The hermit crab, incidentally, is quite a shell collector on his own. To protect his soft body, the hermit—which often lives on land—appropriates empty shells that he finds lying around. He looks for a good-fitting model, and if he is satisfied he walks off with it. Which is where the shelter can get into trouble. Mr. and Mrs. Rusty Bennett, two experienced collectors in Marathon, Fla., recall how they once left some shells on their patio. Within hours a fine Hawk-wing Conch had disappeared and had been replaced with a battered Banded Tulip. One evening soon after that they heard a clatter, switched on the porch light and caught the thieves. This time three hermit crabs were lined up waiting to exchange shells. The largest was trying on one of the Bennetts' Tulip shells. While he was checking the fit, the middle sized hermit crab walked off with the first crab's clothes, so to speak. Then the third and smallest hermit shucked his shell, but sadly the second crab's discarded shell did not fit him yet. Crabs, it seems, don't mind hand-me-downs, but collectors do.
The Bennetts run the Palms motel in Marathon, deep in the Florida Keys, and my aimless vacation having by now become a trophy hunt, I had been sent there; a fledgling enthusiast is handed on from friend to friend in the shelling fraternity. It is 175 miles from Sanibel to the Keys, down the west coast, through the pensioners' colonies of Fort Myers Beach and Naples, east along the rim of the Everglades, and south again through the tomato and bean truck farms to U.S. 1, which threads through this tag-end of our continent. Quite suddenly the water turns a milky blue-green and the wind blows fresh. Long bridges link the ravel of islands and the workaday towns. The shambly shops, restaurants and bait stores have catered to sport fishermen for decades. Here there is a boat in every carport, and the surfeit of bonefish, tarpon and permit are legend. But mecca for the angler turns out to be mecca for the sheller, too. The tidepools crawl with life. Shells not half an inch long have patterns varied as snowflakes. Collectors turn rocks and then replace them, careful to leave these small backwaters undisturbed. The only sound is the splash of the sheller's steps. Off these coral islands, in knee-deep water, young Queen Conchs roll. (They have at least one maternal instinct to justify their name. The Queen Conch permits cardinal fish on the run from enemies to hide in her shell. The little fish darts into the fleshy cavern of the conch and she obligingly shuts her door. When the danger to the cardinal fish is past, the conch opens up again and bids her guest goodby.)
Shellers search the shallows, peering at the intricate floor of coral and sponge through glass-bottom boxes; these help cut the sun's reflection and make it easier to distinguish sponge from coral from shell. On clear days, however, the best shelling is done by snorkeling along the reefs. There a collector may find three dozen different varieties in one day's outing.
When the shelters return to their motels their pails are crawling with their multicolored prizes. Guests will stop—like tourists on a pier when the fishing boats come in—to gape at the elaborate animals.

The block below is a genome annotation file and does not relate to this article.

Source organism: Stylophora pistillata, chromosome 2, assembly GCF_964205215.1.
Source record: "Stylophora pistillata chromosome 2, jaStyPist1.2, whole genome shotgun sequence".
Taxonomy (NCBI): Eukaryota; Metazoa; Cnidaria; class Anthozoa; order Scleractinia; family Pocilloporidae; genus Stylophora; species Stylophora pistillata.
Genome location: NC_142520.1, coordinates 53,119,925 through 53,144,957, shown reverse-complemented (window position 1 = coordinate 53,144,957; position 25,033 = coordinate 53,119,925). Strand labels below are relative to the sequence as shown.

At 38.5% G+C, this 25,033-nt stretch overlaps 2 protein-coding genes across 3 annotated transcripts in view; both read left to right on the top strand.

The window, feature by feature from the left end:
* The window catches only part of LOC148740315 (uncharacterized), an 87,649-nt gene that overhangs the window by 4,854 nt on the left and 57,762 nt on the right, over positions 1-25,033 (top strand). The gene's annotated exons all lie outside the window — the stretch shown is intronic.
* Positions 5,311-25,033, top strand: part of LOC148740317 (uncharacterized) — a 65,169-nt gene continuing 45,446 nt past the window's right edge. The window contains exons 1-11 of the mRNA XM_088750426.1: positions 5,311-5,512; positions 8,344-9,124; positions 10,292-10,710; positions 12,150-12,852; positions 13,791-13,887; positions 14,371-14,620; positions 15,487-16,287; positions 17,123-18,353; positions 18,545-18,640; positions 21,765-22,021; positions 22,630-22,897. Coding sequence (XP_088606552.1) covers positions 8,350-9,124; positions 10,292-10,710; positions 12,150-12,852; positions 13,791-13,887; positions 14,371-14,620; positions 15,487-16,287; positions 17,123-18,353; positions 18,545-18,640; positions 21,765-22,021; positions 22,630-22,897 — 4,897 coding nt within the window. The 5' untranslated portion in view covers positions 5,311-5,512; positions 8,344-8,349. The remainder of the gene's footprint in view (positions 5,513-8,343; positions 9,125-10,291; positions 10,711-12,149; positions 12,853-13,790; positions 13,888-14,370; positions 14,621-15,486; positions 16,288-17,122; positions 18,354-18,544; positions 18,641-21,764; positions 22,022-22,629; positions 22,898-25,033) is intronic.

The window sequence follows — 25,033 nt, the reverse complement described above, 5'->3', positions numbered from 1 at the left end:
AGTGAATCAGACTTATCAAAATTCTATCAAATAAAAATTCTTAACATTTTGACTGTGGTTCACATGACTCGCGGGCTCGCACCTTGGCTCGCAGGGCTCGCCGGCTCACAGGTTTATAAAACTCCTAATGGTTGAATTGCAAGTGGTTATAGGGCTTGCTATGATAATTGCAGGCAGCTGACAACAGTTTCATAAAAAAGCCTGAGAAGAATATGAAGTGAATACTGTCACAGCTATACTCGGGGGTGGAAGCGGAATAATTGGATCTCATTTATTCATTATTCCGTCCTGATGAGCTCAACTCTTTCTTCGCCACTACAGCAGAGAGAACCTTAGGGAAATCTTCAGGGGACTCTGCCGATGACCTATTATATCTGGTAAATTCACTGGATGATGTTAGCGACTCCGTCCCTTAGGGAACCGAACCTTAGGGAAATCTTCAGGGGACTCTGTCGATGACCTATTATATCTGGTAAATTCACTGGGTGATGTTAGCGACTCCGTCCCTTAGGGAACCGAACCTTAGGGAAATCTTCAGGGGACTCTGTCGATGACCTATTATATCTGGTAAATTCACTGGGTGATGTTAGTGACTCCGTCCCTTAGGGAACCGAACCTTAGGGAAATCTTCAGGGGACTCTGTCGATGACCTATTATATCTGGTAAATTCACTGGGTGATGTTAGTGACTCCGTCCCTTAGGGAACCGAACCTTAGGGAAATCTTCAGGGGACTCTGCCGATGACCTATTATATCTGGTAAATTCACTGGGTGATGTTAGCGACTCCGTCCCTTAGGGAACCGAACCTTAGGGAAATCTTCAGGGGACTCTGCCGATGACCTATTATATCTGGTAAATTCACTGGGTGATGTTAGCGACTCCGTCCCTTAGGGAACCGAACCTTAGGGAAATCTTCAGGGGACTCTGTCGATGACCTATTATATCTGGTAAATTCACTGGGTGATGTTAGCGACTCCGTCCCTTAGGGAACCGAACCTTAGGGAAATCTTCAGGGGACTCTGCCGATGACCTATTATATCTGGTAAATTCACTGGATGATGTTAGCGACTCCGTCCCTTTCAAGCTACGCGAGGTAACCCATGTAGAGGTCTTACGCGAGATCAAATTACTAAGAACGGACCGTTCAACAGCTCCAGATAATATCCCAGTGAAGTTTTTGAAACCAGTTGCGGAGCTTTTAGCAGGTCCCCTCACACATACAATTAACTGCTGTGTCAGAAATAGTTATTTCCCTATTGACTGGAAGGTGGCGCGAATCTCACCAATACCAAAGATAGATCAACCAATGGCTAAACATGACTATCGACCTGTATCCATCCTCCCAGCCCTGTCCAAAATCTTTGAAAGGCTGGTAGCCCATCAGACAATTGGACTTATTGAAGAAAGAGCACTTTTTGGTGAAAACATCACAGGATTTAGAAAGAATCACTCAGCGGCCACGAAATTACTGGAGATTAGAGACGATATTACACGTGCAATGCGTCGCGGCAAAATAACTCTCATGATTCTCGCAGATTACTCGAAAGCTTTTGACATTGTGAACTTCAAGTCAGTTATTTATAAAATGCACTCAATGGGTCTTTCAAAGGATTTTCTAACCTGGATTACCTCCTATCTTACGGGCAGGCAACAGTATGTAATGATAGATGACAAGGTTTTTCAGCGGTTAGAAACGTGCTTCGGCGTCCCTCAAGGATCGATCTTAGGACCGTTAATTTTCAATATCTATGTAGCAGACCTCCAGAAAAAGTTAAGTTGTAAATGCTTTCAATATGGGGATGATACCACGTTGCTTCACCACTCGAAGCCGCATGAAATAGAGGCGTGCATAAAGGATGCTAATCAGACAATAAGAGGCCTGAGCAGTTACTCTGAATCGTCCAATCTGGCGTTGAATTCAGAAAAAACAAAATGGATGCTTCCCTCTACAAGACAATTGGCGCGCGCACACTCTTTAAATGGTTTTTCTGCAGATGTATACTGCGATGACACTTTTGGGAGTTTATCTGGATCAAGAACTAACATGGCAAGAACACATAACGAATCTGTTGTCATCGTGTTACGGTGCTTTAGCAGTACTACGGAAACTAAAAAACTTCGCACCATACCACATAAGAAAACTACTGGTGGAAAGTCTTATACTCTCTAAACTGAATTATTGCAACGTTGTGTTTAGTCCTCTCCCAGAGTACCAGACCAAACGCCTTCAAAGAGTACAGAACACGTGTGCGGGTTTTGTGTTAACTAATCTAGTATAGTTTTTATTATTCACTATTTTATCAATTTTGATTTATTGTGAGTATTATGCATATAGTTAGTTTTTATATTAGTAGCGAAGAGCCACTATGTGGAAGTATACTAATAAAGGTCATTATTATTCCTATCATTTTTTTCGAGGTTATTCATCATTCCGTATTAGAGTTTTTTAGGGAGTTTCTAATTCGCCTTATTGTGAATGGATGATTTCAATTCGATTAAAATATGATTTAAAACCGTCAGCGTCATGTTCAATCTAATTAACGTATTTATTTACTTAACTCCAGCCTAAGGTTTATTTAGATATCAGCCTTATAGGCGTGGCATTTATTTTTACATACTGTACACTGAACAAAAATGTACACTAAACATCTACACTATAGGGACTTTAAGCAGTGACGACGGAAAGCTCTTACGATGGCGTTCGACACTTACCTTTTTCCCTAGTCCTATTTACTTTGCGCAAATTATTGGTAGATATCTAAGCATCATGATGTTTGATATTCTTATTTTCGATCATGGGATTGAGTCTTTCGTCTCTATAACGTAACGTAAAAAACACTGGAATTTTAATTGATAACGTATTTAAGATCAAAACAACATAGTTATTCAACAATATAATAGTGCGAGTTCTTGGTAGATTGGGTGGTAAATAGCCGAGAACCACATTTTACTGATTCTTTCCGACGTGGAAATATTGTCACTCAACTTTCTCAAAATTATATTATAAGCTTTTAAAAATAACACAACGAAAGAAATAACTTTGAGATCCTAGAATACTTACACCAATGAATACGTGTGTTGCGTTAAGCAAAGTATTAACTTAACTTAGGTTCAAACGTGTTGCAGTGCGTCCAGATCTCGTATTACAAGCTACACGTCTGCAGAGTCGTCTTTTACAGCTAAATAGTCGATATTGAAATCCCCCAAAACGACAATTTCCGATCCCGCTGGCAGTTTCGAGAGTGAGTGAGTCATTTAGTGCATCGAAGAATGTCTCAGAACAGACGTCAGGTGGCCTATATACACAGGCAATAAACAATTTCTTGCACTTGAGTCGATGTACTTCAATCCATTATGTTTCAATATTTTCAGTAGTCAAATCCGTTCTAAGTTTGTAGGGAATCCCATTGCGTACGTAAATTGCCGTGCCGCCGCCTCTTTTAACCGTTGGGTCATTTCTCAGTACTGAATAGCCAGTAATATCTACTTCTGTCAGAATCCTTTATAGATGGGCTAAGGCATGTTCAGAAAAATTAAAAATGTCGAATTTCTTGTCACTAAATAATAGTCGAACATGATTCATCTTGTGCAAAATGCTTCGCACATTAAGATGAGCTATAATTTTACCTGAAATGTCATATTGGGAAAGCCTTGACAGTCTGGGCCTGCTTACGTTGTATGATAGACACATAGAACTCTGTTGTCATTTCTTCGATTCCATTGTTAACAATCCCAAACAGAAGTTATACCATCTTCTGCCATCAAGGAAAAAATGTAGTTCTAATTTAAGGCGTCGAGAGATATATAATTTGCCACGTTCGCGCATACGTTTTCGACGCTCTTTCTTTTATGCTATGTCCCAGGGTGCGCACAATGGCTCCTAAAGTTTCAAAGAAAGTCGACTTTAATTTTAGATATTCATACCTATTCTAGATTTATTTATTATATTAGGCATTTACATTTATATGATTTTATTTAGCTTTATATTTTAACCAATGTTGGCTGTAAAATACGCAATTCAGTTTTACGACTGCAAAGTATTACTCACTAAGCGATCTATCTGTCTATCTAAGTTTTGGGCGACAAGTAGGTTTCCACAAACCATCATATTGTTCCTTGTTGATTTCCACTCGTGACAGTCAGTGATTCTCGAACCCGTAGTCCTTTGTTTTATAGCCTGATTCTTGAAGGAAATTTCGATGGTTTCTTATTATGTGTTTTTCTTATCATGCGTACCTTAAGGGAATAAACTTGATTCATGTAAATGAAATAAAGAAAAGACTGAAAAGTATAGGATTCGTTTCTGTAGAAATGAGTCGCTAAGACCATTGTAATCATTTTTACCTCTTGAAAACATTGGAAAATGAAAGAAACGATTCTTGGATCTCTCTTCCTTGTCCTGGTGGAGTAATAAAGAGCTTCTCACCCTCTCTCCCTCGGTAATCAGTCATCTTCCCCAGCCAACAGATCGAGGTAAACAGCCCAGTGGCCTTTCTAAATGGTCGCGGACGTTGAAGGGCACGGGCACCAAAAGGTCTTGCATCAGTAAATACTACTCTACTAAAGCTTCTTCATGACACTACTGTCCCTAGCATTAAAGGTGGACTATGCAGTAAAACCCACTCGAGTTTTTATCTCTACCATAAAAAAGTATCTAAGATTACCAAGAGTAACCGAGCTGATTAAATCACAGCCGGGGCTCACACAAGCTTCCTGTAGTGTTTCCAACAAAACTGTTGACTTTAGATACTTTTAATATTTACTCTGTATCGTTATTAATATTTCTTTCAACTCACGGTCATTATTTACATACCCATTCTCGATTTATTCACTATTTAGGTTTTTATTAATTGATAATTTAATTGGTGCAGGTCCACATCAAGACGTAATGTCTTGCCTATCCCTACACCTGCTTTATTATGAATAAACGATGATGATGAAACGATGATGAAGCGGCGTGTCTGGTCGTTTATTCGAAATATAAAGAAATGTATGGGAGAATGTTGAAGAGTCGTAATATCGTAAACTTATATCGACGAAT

The true test of a shelter's ardor is not in the number of shells he collects, but the number he will clean after the day's kill. Men especially seem inclined to suffer shell shock after bringing their first whelk to a boil on a motel stove; perhaps wives have been hardened to the facts of death after cooking lobster dinners. Housekeeping cottages throughout the Keys come equipped with multigallon pots that are available specifically for administering the coup de conch. After the animal has simmered for a while, it will come out of its shell when pulled with a fork or a crochet hook. If this method does not appeal, the animal can be frozen and later thawed and cleaned. In the Pacific shells are laid out on the sand and maggots do man's work. Another potent method is soaking your catch in strong rum for more than a week, a treatment that people might abide but one which the inhabitants of shells cannot. Every shell, except the most minute, must be gutted in some fashion or an unbearable stink will result.
In addition to the shell, the door, or operculum, of the animal is kept by collectors. Once the resident has been ousted, the shell is rinsed in water, barnacles and growths are removed by steeping for a while in a Clorox and water solution, and finally the shell is brushed with baby oil.
What, in the end, does the shelter have that the beachwalker does not? It is hard to say—a better shell, a prettier shell, but also something more. For life generates respect. Think back upon primitive man, to the people who believed that the oceans, mountains, clouds and winds were all living things. Theirs was an uncommon awe, an emotional intimacy that modern man, who does not believe an ocean lives, cannot share.
So it is with seashells. It is their lifestyle, not simply his own, that the shell hunter ponders in his soliloquy by the sea.